The skills which have made Gareth Bale Wales's most expensive footballer were obvious from an early age, says his former PE teacher.
The teenager scored in Wales's 3-0 home win over San Marino
Full-back Bale, 17, Wales's youngest international, has finalised his £10m move from Southampton to Tottenham.
His early talent was spotted at Whitchurch High School in Cardiff.
Head of PE Gwyn Morris said he rated the teenager as one of the most talented pupils he had taught, but said Bale remained "so modest".
Bale shot to prominence in 2006 when he made his Southampton debut at 16, followed closely by his first appearance for Wales in a 2-1 win over Trinidad and Tobago.
In October, he became the youngest player the score for Wales with a free-kick in a defeat to Slovakia at Cardiff's Millennium Stadium.
He has been a rumoured transfer target for Premiership clubs including Manchester United, but opted to sign for Spurs.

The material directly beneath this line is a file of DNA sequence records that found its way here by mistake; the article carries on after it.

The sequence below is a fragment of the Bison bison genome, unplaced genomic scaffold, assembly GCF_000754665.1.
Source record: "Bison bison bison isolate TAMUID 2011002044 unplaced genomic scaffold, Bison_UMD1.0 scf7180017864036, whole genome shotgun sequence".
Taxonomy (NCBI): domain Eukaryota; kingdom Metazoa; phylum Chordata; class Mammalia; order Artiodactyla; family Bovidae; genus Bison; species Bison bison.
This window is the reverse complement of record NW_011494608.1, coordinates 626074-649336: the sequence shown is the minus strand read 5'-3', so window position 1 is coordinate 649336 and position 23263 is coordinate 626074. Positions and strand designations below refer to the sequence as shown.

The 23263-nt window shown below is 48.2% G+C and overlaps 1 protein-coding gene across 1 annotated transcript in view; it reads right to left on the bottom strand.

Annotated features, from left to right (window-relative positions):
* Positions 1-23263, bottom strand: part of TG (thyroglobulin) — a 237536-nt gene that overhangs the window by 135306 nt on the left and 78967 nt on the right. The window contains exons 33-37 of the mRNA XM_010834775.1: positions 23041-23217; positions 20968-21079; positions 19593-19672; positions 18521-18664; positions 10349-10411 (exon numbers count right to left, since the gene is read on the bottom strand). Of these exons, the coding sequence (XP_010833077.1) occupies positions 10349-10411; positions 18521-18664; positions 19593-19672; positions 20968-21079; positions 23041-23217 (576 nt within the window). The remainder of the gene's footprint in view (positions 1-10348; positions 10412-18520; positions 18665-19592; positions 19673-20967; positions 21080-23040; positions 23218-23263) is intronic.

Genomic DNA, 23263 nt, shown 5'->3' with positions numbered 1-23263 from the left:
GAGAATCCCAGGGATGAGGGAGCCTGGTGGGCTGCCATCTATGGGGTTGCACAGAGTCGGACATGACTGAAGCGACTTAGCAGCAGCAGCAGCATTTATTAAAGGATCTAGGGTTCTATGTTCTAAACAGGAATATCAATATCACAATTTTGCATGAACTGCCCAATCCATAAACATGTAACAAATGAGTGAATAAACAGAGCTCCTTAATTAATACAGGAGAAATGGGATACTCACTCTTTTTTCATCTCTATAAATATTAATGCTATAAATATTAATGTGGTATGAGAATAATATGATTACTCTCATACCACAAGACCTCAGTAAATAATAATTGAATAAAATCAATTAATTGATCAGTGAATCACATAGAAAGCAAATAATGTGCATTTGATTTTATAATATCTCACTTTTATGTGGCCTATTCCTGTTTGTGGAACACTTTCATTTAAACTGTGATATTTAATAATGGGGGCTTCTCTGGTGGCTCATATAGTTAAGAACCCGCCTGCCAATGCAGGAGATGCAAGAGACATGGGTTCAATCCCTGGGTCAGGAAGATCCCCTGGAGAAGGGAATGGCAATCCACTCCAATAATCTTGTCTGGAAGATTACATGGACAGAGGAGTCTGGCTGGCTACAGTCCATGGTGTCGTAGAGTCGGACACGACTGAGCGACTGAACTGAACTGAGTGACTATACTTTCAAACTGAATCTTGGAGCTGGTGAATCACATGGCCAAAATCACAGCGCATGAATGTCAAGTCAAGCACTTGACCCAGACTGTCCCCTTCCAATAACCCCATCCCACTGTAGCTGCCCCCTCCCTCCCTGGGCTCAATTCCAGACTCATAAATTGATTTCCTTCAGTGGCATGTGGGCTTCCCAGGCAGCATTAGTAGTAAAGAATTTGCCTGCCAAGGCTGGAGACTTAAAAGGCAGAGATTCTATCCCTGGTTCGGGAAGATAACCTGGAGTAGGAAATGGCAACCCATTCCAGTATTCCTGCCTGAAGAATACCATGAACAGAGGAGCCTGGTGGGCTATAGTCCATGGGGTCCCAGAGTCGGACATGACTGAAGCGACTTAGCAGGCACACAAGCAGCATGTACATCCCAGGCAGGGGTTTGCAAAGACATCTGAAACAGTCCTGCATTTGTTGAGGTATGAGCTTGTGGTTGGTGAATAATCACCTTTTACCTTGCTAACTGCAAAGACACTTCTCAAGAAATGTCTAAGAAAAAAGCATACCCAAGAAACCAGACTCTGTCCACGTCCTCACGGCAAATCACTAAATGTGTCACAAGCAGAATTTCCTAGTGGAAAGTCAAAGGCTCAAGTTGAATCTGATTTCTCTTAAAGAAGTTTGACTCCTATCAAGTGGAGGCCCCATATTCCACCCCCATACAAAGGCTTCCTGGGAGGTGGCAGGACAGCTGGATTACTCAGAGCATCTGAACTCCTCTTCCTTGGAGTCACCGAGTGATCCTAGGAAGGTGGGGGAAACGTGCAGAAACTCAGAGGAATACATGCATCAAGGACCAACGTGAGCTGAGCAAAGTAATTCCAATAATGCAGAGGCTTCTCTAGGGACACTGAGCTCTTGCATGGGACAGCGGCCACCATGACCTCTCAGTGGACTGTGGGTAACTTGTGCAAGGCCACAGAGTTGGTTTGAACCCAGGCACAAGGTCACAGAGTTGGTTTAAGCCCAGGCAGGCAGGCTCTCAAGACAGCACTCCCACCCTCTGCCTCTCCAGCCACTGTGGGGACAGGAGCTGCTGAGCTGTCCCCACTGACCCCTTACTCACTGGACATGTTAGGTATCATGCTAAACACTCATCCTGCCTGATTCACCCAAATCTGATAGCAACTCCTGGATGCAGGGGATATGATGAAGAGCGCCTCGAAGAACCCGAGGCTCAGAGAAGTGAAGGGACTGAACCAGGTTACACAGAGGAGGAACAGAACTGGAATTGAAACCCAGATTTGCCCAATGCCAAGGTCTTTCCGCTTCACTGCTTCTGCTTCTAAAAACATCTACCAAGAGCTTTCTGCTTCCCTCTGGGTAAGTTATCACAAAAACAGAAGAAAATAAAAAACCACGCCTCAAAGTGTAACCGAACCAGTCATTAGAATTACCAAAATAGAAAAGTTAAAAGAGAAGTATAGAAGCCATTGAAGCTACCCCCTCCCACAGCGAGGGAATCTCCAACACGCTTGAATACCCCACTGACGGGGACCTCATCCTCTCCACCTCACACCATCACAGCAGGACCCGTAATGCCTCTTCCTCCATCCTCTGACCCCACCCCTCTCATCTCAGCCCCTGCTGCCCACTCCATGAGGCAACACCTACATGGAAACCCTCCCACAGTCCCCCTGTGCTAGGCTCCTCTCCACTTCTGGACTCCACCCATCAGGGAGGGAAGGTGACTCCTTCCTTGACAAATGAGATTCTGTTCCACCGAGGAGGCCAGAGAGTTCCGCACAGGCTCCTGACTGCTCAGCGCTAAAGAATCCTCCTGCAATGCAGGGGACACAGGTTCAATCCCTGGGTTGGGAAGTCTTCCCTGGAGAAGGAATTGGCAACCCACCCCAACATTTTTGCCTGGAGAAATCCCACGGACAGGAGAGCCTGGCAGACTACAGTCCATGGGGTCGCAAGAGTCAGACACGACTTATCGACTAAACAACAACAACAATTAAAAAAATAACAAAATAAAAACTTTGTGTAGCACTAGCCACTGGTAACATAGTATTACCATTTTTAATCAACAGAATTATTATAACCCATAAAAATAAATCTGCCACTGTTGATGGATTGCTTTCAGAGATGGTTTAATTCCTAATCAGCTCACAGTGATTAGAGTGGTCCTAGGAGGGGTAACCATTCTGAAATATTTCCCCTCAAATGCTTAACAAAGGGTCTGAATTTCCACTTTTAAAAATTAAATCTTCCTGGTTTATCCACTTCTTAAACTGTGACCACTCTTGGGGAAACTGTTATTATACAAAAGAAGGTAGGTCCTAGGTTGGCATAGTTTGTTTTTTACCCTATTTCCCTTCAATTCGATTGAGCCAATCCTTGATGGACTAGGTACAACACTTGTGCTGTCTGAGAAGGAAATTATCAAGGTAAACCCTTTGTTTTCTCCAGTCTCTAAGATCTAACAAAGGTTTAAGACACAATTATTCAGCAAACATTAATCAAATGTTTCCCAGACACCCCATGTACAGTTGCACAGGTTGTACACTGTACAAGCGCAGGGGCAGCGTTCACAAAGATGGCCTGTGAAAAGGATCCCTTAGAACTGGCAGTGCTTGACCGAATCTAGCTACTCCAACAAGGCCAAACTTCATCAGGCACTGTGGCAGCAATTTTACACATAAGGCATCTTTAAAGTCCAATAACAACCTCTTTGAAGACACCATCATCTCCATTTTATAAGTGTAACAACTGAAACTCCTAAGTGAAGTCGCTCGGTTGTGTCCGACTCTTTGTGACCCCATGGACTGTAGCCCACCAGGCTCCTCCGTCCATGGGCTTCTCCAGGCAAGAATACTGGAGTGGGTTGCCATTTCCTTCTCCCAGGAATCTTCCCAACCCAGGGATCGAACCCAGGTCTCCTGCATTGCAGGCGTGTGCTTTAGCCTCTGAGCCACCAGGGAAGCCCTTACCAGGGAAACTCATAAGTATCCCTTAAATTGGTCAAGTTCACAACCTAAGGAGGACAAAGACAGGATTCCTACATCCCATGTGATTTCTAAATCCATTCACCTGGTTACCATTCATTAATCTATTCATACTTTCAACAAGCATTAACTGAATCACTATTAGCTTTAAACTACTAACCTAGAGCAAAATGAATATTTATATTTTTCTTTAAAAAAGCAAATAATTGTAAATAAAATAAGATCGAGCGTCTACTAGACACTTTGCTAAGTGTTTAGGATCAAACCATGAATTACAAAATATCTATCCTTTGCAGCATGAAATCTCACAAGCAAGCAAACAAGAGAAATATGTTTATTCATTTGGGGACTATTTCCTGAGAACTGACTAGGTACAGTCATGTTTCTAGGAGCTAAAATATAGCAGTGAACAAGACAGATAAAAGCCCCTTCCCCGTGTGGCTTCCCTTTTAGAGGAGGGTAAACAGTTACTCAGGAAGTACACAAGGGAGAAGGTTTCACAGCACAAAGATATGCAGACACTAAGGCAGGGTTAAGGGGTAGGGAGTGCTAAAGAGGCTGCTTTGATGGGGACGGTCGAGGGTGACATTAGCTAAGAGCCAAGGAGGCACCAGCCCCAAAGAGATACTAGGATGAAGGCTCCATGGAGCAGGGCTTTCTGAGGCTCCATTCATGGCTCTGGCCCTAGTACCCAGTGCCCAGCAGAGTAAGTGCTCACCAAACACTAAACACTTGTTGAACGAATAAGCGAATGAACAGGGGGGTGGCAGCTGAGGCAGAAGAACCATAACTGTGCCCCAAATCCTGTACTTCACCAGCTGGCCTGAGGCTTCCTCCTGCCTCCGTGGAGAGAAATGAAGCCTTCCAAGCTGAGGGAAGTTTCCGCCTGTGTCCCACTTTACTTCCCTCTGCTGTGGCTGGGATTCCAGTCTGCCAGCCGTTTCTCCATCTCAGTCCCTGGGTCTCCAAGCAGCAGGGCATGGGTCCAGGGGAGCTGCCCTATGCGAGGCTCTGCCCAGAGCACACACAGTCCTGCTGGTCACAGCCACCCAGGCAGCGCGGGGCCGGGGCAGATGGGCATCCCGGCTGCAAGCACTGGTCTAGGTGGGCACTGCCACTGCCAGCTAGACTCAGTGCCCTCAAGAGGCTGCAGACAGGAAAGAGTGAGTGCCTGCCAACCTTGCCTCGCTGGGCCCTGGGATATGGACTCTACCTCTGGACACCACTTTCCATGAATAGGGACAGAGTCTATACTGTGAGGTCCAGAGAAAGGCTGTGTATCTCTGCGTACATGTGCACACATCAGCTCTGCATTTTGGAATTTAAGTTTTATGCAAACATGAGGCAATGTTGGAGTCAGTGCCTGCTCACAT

Spurs will make a first payment of £5m, and extra instalments could see it go up to £10m.
But his former PE teacher said such a high-profile move would not affect the teenager.
Mr Morris said: "He's just Gareth Bale, he's had a good upbringing and he's a strong young man," said Gwyn Morris.
"I came to Whitchurch when he was in year nine so he was about 14 and he had already been spotted by Southampton then.
"He was such a gifted young man even then and he had the attitude and commitment to go with it.
"I've said it before, but he had such a fierce determination to succeed but remains so modest and was one of the most talented pupils I've ever had the pleasure to teach."
Gareth Bale still keeps in touch with his old school in Cardiff
Mr Morris said Bale's obvious football skills meant teachers could challenge him during sports lessons.
"We banned him from using his left foot," said Mr Morris.
"But even though we did that, he was still as good with his right foot!
"We wanted him to be challenged and to focus on certain areas to help him in the future.
"Tactically and skill wise, he is doing super."
He also remained unchanged by success, according to Mr Morris.
"He was always one of the lads and he still comes to school sometimes to visit because his year group are still here in the sixth form," he said.
"He's such a level-headed young man and still has a kick-about with the boys on the common - that's the sort of boy he is.
"When I saw him playing for Wales, it brought a lump to my throat."